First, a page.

Like Kerala’s ‘Odessa’ group and the ‘Yukt Film Cooperative’ of the Film and Television Institute of India, ‘Ektara’ too is a bunch of Indian filmmakers who have come together to form a collective aimed at creating and producing resistance cinema. Ektara’s debut feature, Turup, uses a neighbourhood chess tournament in Bhopal as a metaphor to expose contemporary India’s socio-political realities, especially the region’s growing right-wing fundamentalism. By now, it has travelled to many a film festival and recognised as a significant addition to India’s growing indie and resistance cinema scene.
Hotel Raahgir is Ektara’s latest, multi-lingual venture, which is all set to release this month. The trailer was released on the collective’s social media platforms in October, within days, it garnered immense attention for its striking dialogues and the multiple pressing issues it appears to touch upon. As mentioned in the conversation below, the film is the product a workshop the group recently held for young, aspiring actors and filmmakers, wherein these untrained participants brainstormed and pitched in ideas and stories that were close to their hearts. “Set in a railway station canteen, Hotel Raahgir works as a comment and a reflection of contemporary times”, says Ektara below in a conversation with Mukulika R.
Mukulika R (MR): Congratulations on your exciting new film! Tell us all about Hotel Raahgir.
Ektara Collective (EC): Hotel Raahgir is our latest film, created through a collaborative process. We hope to be able to release it in the second half of December. Ektara had held workshops related to different aspects of filmmaking — scripting, acting, lighting, sound, production, art direction and editing. Practitioners of each field trained the participants. Various young people joined each of these workshops, which were the starting point from which the film evolved. Hotel Raahgir eventually turned out to be an amalgamation of various stories shared during the scripting workshop. The actors are young people who attended the acting workshop. Set in a railway station canteen, it works as a comment and a reflection of contemporary times.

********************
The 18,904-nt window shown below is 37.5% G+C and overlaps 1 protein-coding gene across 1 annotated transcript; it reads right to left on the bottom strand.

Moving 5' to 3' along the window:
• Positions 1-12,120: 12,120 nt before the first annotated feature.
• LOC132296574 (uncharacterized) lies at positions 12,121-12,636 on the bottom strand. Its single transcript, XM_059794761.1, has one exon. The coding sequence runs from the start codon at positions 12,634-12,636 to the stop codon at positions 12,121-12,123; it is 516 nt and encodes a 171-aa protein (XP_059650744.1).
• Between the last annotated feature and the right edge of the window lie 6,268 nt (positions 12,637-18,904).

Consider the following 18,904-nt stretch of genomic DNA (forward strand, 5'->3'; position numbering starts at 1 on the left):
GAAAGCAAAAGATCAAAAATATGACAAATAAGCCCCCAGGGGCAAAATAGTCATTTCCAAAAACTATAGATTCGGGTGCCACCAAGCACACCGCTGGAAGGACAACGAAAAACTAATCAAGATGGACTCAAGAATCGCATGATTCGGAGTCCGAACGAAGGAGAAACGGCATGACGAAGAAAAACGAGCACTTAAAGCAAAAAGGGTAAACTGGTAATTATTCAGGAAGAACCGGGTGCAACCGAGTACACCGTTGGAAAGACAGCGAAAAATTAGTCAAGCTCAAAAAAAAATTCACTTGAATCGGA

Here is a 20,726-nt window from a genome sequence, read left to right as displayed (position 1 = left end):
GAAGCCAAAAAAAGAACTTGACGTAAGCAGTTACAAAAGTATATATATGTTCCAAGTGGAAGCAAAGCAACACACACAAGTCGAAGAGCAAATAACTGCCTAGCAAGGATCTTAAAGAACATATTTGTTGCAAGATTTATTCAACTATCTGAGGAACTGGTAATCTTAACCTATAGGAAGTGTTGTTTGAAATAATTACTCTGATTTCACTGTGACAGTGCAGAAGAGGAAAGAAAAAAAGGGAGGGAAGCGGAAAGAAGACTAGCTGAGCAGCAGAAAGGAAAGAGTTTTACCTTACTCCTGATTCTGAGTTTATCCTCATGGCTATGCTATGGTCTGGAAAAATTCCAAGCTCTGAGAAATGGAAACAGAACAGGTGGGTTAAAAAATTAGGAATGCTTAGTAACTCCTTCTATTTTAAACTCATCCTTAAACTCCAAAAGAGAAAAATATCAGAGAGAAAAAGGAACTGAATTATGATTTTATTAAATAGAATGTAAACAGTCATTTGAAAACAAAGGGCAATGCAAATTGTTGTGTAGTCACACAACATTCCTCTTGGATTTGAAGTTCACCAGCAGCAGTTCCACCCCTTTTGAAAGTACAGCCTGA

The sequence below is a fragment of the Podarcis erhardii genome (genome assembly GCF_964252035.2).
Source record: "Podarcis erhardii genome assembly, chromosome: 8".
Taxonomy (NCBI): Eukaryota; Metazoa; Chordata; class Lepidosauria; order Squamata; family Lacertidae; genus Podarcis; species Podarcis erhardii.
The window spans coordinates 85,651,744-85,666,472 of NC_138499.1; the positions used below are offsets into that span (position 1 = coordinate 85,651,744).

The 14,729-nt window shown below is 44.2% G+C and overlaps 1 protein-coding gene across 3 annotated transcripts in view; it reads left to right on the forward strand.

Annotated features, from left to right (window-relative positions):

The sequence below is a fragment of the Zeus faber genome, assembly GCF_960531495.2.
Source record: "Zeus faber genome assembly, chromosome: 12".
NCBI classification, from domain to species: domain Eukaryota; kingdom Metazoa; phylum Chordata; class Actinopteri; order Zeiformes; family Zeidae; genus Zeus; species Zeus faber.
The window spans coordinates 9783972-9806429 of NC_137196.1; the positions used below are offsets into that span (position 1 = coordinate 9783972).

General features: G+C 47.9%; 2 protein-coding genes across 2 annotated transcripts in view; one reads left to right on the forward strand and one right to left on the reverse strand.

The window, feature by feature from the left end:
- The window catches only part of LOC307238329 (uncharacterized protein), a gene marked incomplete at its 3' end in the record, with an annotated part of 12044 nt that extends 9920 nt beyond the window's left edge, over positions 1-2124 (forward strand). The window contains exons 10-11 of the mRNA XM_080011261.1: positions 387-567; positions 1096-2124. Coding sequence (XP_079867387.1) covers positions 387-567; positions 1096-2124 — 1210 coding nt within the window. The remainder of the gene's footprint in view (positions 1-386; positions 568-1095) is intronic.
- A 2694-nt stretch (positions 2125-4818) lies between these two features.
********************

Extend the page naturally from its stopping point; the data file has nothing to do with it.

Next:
MR: How was the experience of making it amid a pandemic?
EC: Hotel Raahgir was shot before the pandemic, but most of the post-production happened after the lockdown was declared. The pandemic did give us some logistical challenges. Specifically, we couldn’t sit together with the editor over a few days, discuss and do things right then and there. The cuts had to be shared online, as well as the comments. Limitations on bandwidth and the lack of a dedicated slot for everyone to work with the edit really challenged us. However, we managed to work our way around it, even though it caused some delays. We hope to be able to get back to a more “normal” schedule for our next film.
EC: In terms of stories, all four are very different films. But the commonality lies in our process of making them and in the team — which has been growing in number, as well as in skills with each film. Apart from this, our understanding of collective working is also growing and evolving — so that there is more energy and less confusion and overlap with each film we make. Our understanding of the craft of film-making is also growing and so is our confidence.
MR: How did the collective get set up?
EC: The collective came together when many different individuals from different backgrounds felt the need to come together to tell the stories that we wanted to tell. We had felt that our stories were missing from the mainstream, which did not reflect our realities. So we came together to make fiction films which would tell our stories.
MR: There is great geographical difference between the members, as we understand. We’re very interested to know how you manage to function as a collective despite this.
EC: Many of the members of the collective are in and around Bhopal, Madhya Pradesh. Others are in different places around the country. For every film, we first ask the members to share stories that each one feels can be made into our next film. All of us try to read the stories and comment on it and the scripting begins — going through several versions. (For Hotel Raahgir, it was different, as mentioned before. The script evolved out of the shared efforts of people who participated in a script-writing workshop). Details like location are discussed and whoever is able to go and do a recce, does so. Once the production dates are decided, we all plan our travel. Till date, all our films have been located in Bhopal or around it. We have meetings before the actual shoot starts, where the schedule is fine-tuned and details shared. Once the shoot is over, most people return to their places. According to the needs, people meet or travel to wherever necessary for post production. Then we together decide the release date and venue. For the first public screening, we generally try to get the whole cast and crew together.
MR: We believe that the collective is making serious and fruitful interventions in the indie and resistance cinema scenes in India. What are your thoughts about the condition of these kinds of cinema in the country?
EC: We think independent film-making and many new initiatives are bringing new voices and perspectives to cinema. Cinema is also becoming richer from it. For a long time, cinema was controlled by certain classes and castes that shaped mainstream narrative and aesthetics. The content and perspective of different voices which have hitherto been kept away because of lack of resources will bring a change in the kind of stories that are told and the way they are told. As all of us are discovering and these films are finding their own audience too.